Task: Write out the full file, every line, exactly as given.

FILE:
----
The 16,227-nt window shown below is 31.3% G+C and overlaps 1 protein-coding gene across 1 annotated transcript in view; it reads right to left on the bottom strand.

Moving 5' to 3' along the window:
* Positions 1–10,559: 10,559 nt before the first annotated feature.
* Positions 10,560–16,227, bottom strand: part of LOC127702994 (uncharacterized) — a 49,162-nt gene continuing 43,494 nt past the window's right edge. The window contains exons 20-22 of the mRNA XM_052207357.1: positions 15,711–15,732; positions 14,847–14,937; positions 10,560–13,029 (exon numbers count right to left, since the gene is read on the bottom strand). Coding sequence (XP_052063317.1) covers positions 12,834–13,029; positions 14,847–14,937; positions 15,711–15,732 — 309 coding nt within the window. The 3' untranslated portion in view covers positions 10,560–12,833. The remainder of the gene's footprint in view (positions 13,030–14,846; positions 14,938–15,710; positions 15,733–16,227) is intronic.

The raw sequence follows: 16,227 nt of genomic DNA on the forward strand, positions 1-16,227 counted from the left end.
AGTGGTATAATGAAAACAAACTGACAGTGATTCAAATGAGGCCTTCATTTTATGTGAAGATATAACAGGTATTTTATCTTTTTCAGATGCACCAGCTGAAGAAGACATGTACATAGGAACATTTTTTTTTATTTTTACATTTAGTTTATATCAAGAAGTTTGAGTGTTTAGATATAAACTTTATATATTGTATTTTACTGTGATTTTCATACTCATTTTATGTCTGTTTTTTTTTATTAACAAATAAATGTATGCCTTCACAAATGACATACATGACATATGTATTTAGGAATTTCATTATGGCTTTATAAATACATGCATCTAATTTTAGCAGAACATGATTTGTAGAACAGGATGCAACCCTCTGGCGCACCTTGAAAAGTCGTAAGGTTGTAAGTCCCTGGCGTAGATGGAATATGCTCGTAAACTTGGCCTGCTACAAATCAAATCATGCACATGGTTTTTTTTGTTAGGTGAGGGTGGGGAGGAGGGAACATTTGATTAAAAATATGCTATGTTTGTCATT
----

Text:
The 16,227-nt window shown below is 31.3% G+C and overlaps 1 protein-coding gene across 1 annotated transcript in view; it reads right to left on the bottom strand.

Moving 5' to 3' along the window:
* Positions 1–10,559: 10,559 nt before the first annotated feature.
* Positions 10,560–16,227, bottom strand: part of LOC127702994 (uncharacterized) — a 49,162-nt gene continuing 43,494 nt past the window's right edge. The window contains exons 20-22 of the mRNA XM_052207357.1: positions 15,711–15,732; positions 14,847–14,937; positions 10,560–13,029 (exon numbers count right to left, since the gene is read on the bottom strand). Coding sequence (XP_052063317.1) covers positions 12,834–13,029; positions 14,847–14,937; positions 15,711–15,732 — 309 coding nt within the window. The 3' untranslated portion in view covers positions 10,560–12,833. The remainder of the gene's footprint in view (positions 13,030–14,846; positions 14,938–15,710; positions 15,733–16,227) is intronic.

The raw sequence follows: 16,227 nt of genomic DNA on the forward strand, positions 1-16,227 counted from the left end.
AGTGGTATAATGAAAACAAACTGACAGTGATTCAAATGAGGCCTTCATTTTATGTGAAGATATAACAGGTATTTTATCTTTTTCAGATGCACCAGCTGAAGAAGACATGTACATAGGAACATTTTTTTTTATTTTTACATTTAGTTTATATCAAGAAGTTTGAGTGTTTAGATATAAACTTTATATATTGTATTTTACTGTGATTTTCATACTCATTTTATGTCTGTTTTTTTTTATTAACAAATAAATGTATGCCTTCACAAATGACATACATGACATATGTATTTAGGAATTTCATTATGGCTTTATAAATACATGCATCTAATTTTAGCAGAACATGATTTGTAGAACAGGATGCAACCCTCTGGCGCACCTTGAAAAGTCGTAAGGTTGTAAGTCCCTGGCGTAGATGGAATATGCTCGTAAACTTGGCCTGCTACAAATCAAATCATGCACATGGTTTTTTTTGTTAGGTGAGGGTGGGGAGGAGGGAACATTTGATTAAAAATATGCTATGTTTGTCATT